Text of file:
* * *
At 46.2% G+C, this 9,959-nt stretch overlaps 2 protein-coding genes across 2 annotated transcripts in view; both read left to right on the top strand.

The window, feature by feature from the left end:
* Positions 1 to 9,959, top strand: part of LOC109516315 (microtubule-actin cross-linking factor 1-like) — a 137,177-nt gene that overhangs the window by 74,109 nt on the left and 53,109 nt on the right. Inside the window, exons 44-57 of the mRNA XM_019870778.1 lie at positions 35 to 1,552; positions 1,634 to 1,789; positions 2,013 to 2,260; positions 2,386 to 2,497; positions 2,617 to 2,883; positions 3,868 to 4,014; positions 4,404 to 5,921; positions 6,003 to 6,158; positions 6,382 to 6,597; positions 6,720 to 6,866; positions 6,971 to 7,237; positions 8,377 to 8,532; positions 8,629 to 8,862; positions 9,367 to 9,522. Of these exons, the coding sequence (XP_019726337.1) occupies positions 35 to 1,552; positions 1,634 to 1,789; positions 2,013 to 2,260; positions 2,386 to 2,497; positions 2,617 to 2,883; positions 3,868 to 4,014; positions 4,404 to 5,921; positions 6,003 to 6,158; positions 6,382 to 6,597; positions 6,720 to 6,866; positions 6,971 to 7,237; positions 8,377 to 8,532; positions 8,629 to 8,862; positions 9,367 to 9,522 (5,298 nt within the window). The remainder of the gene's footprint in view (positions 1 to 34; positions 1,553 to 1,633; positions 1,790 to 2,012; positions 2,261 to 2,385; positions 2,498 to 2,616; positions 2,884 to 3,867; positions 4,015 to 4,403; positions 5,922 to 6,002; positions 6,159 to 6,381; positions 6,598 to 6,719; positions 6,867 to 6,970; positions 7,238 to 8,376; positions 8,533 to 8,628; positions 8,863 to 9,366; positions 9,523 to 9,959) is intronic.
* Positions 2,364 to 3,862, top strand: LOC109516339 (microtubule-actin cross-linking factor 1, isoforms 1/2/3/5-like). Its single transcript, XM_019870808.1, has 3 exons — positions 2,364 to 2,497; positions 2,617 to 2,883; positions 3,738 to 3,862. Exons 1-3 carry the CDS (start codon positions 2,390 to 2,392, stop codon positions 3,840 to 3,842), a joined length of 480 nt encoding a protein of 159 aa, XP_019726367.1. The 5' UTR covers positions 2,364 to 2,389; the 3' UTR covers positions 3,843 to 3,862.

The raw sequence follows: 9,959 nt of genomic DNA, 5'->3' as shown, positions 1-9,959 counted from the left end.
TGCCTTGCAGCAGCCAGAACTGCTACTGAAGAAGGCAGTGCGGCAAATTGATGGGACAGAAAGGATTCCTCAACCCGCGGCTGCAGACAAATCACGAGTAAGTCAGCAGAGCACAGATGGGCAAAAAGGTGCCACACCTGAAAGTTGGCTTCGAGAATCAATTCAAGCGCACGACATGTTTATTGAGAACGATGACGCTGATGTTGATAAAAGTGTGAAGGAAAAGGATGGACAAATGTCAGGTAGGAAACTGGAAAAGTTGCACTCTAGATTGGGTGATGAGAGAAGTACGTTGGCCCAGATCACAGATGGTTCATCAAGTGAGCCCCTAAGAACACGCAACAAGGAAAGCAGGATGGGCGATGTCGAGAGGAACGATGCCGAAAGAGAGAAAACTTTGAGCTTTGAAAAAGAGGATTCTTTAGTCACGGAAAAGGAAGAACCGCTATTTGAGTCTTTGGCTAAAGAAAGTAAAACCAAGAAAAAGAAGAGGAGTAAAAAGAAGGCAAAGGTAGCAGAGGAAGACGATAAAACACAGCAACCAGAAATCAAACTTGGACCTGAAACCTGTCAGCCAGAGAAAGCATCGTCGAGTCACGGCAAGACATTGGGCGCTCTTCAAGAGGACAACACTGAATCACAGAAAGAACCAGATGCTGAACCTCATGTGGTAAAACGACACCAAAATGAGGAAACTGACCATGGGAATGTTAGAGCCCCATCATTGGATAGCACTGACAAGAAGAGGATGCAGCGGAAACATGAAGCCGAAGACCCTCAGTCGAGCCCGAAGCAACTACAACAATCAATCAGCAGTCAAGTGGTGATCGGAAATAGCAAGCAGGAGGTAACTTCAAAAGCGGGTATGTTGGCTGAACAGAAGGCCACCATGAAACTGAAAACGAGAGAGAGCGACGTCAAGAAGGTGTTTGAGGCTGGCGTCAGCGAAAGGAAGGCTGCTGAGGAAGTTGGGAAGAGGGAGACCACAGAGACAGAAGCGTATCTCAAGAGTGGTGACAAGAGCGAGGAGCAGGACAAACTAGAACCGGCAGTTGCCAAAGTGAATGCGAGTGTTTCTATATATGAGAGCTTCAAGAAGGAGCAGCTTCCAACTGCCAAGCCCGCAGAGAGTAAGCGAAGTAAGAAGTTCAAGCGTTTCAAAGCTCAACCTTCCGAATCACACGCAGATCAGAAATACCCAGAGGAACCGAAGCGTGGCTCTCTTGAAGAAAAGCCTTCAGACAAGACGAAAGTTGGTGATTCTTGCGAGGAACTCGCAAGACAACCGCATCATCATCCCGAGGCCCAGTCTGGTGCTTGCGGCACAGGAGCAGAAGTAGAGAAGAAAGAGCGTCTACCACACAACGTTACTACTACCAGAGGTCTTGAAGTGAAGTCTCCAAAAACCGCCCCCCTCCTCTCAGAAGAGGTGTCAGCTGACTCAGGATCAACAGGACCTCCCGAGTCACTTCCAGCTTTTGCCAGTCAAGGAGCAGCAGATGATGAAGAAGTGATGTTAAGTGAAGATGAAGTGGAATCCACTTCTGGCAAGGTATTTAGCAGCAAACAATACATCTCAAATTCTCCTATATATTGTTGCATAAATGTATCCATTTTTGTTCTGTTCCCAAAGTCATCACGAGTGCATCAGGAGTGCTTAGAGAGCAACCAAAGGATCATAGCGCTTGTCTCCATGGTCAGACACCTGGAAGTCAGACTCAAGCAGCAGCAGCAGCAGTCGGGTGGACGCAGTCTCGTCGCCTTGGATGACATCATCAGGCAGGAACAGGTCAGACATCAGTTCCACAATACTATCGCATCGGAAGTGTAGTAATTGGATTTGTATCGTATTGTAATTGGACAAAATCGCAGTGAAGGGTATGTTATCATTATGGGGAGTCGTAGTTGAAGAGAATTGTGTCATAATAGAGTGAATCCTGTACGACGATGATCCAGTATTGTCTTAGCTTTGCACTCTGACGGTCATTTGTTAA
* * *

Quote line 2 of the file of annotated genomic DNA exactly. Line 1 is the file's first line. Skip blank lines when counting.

The window, feature by feature from the left end: